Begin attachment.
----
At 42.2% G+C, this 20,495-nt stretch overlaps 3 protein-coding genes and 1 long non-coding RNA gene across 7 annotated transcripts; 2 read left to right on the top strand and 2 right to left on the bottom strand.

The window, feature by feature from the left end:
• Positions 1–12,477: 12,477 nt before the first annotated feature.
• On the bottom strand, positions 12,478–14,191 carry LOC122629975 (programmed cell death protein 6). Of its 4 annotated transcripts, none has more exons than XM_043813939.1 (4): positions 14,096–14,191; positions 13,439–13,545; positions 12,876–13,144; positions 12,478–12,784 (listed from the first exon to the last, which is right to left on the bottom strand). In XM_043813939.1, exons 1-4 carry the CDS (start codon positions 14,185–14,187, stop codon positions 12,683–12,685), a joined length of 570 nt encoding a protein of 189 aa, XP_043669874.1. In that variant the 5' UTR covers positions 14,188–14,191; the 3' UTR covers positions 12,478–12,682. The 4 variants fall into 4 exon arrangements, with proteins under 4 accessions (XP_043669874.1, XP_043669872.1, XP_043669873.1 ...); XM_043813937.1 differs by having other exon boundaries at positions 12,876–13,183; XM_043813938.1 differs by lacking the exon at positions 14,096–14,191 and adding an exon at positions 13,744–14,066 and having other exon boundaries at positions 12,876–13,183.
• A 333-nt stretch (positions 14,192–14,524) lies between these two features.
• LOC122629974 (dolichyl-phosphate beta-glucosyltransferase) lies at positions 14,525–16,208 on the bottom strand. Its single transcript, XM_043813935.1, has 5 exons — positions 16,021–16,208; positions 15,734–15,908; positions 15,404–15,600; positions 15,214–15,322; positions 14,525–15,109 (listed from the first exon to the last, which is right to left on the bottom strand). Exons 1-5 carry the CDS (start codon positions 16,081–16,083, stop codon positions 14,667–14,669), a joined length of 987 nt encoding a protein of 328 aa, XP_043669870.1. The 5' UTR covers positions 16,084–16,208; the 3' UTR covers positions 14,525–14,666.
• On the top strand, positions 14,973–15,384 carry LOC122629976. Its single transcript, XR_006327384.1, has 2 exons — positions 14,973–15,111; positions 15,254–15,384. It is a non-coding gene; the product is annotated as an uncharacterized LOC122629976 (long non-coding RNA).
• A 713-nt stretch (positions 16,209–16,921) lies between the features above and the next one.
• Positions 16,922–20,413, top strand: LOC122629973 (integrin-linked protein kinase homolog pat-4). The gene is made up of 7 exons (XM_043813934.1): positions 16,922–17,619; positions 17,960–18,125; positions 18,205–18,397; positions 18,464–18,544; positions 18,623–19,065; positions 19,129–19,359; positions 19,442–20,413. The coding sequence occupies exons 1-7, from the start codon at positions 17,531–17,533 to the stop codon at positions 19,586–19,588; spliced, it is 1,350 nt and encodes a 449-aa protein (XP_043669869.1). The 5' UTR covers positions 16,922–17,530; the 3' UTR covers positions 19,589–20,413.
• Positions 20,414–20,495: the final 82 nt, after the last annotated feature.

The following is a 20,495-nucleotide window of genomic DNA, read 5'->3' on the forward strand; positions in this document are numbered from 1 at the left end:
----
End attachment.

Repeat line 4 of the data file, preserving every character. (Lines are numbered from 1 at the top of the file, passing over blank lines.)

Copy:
• On the bottom strand, positions 12,478–14,191 carry LOC122629975 (programmed cell death protein 6). Of its 4 annotated transcripts, none has more exons than XM_043813939.1 (4): positions 14,096–14,191; positions 13,439–13,545; positions 12,876–13,144; positions 12,478–12,784 (listed from the first exon to the last, which is right to left on the bottom strand). In XM_043813939.1, exons 1-4 carry the CDS (start codon positions 14,185–14,187, stop codon positions 12,683–12,685), a joined length of 570 nt encoding a protein of 189 aa, XP_043669874.1. In that variant the 5' UTR covers positions 14,188–14,191; the 3' UTR covers positions 12,478–12,682. The 4 variants fall into 4 exon arrangements, with proteins under 4 accessions (XP_043669874.1, XP_043669872.1, XP_043669873.1 ...); XM_043813937.1 differs by having other exon boundaries at positions 12,876–13,183; XM_043813938.1 differs by lacking the exon at positions 14,096–14,191 and adding an exon at positions 13,744–14,066 and having other exon boundaries at positions 12,876–13,183.